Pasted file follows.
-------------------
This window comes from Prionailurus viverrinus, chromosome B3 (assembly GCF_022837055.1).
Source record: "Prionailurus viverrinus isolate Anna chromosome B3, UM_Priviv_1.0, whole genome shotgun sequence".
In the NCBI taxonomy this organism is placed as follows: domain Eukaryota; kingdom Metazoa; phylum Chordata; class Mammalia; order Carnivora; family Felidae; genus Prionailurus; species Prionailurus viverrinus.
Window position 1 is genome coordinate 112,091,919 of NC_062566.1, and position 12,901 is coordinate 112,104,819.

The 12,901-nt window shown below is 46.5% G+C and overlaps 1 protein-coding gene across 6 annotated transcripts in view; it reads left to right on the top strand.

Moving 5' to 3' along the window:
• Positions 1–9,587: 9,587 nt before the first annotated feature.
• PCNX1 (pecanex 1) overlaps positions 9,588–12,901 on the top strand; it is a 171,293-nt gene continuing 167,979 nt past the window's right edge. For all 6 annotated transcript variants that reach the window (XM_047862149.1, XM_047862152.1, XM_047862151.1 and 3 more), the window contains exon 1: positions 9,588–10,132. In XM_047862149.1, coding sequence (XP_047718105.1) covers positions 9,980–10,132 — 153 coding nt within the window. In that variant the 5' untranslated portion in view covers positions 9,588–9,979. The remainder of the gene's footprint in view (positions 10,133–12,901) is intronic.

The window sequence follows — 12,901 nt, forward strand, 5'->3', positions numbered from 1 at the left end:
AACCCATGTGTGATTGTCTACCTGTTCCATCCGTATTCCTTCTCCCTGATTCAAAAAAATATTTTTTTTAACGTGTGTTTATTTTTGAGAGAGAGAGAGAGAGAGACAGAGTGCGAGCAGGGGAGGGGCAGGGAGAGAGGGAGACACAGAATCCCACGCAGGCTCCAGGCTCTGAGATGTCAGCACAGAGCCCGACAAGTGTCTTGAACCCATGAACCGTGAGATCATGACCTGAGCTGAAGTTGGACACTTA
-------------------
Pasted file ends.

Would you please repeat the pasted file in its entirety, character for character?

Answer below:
This window comes from Prionailurus viverrinus, chromosome B3 (assembly GCF_022837055.1).
Source record: "Prionailurus viverrinus isolate Anna chromosome B3, UM_Priviv_1.0, whole genome shotgun sequence".
In the NCBI taxonomy this organism is placed as follows: domain Eukaryota; kingdom Metazoa; phylum Chordata; class Mammalia; order Carnivora; family Felidae; genus Prionailurus; species Prionailurus viverrinus.
Window position 1 is genome coordinate 112,091,919 of NC_062566.1, and position 12,901 is coordinate 112,104,819.

The 12,901-nt window shown below is 46.5% G+C and overlaps 1 protein-coding gene across 6 annotated transcripts in view; it reads left to right on the top strand.

Moving 5' to 3' along the window:
• Positions 1–9,587: 9,587 nt before the first annotated feature.
• PCNX1 (pecanex 1) overlaps positions 9,588–12,901 on the top strand; it is a 171,293-nt gene continuing 167,979 nt past the window's right edge. For all 6 annotated transcript variants that reach the window (XM_047862149.1, XM_047862152.1, XM_047862151.1 and 3 more), the window contains exon 1: positions 9,588–10,132. In XM_047862149.1, coding sequence (XP_047718105.1) covers positions 9,980–10,132 — 153 coding nt within the window. In that variant the 5' untranslated portion in view covers positions 9,588–9,979. The remainder of the gene's footprint in view (positions 10,133–12,901) is intronic.

The window sequence follows — 12,901 nt, forward strand, 5'->3', positions numbered from 1 at the left end:
AACCCATGTGTGATTGTCTACCTGTTCCATCCGTATTCCTTCTCCCTGATTCAAAAAAATATTTTTTTTAACGTGTGTTTATTTTTGAGAGAGAGAGAGAGAGAGACAGAGTGCGAGCAGGGGAGGGGCAGGGAGAGAGGGAGACACAGAATCCCACGCAGGCTCCAGGCTCTGAGATGTCAGCACAGAGCCCGACAAGTGTCTTGAACCCATGAACCGTGAGATCATGACCTGAGCTGAAGTTGGACACTTA